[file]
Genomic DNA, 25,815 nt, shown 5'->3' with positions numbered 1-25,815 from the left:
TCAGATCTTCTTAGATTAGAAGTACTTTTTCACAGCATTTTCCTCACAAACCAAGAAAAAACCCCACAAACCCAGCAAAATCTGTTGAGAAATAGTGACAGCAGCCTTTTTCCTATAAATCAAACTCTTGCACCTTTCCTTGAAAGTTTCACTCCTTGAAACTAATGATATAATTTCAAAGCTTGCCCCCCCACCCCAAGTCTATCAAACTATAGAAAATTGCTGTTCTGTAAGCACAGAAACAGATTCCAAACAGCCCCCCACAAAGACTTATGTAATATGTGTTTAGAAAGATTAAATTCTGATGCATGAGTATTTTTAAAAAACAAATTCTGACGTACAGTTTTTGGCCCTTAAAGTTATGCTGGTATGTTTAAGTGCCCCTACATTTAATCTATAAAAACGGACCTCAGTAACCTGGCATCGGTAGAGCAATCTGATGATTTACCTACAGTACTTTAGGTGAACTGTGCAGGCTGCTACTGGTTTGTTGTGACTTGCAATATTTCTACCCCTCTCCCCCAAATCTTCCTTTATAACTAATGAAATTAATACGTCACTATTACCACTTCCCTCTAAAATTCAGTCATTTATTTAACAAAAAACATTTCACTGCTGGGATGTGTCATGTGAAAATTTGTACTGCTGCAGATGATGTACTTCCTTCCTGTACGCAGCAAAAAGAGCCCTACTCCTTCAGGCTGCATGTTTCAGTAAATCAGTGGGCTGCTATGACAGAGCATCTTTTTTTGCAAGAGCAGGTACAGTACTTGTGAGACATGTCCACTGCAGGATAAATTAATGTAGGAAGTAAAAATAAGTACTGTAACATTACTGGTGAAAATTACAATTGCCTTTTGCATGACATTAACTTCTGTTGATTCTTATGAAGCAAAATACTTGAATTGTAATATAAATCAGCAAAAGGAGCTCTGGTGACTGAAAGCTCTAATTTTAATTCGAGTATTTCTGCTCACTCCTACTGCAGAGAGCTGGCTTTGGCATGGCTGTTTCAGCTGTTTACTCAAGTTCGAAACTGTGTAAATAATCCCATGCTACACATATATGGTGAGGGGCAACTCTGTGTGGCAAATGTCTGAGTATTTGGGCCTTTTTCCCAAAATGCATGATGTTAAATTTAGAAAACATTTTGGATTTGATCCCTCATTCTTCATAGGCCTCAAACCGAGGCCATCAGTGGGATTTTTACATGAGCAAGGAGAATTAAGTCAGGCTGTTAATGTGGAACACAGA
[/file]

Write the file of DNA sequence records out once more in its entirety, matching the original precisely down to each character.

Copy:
Genomic DNA, 25,815 nt, shown 5'->3' with positions numbered 1-25,815 from the left:
TCAGATCTTCTTAGATTAGAAGTACTTTTTCACAGCATTTTCCTCACAAACCAAGAAAAAACCCCACAAACCCAGCAAAATCTGTTGAGAAATAGTGACAGCAGCCTTTTTCCTATAAATCAAACTCTTGCACCTTTCCTTGAAAGTTTCACTCCTTGAAACTAATGATATAATTTCAAAGCTTGCCCCCCCACCCCAAGTCTATCAAACTATAGAAAATTGCTGTTCTGTAAGCACAGAAACAGATTCCAAACAGCCCCCCACAAAGACTTATGTAATATGTGTTTAGAAAGATTAAATTCTGATGCATGAGTATTTTTAAAAAACAAATTCTGACGTACAGTTTTTGGCCCTTAAAGTTATGCTGGTATGTTTAAGTGCCCCTACATTTAATCTATAAAAACGGACCTCAGTAACCTGGCATCGGTAGAGCAATCTGATGATTTACCTACAGTACTTTAGGTGAACTGTGCAGGCTGCTACTGGTTTGTTGTGACTTGCAATATTTCTACCCCTCTCCCCCAAATCTTCCTTTATAACTAATGAAATTAATACGTCACTATTACCACTTCCCTCTAAAATTCAGTCATTTATTTAACAAAAAACATTTCACTGCTGGGATGTGTCATGTGAAAATTTGTACTGCTGCAGATGATGTACTTCCTTCCTGTACGCAGCAAAAAGAGCCCTACTCCTTCAGGCTGCATGTTTCAGTAAATCAGTGGGCTGCTATGACAGAGCATCTTTTTTTGCAAGAGCAGGTACAGTACTTGTGAGACATGTCCACTGCAGGATAAATTAATGTAGGAAGTAAAAATAAGTACTGTAACATTACTGGTGAAAATTACAATTGCCTTTTGCATGACATTAACTTCTGTTGATTCTTATGAAGCAAAATACTTGAATTGTAATATAAATCAGCAAAAGGAGCTCTGGTGACTGAAAGCTCTAATTTTAATTCGAGTATTTCTGCTCACTCCTACTGCAGAGAGCTGGCTTTGGCATGGCTGTTTCAGCTGTTTACTCAAGTTCGAAACTGTGTAAATAATCCCATGCTACACATATATGGTGAGGGGCAACTCTGTGTGGCAAATGTCTGAGTATTTGGGCCTTTTTCCCAAAATGCATGATGTTAAATTTAGAAAACATTTTGGATTTGATCCCTCATTCTTCATAGGCCTCAAACCGAGGCCATCAGTGGGATTTTTACATGAGCAAGGAGAATTAAGTCAGGCTGTTAATGTGGAACACAGA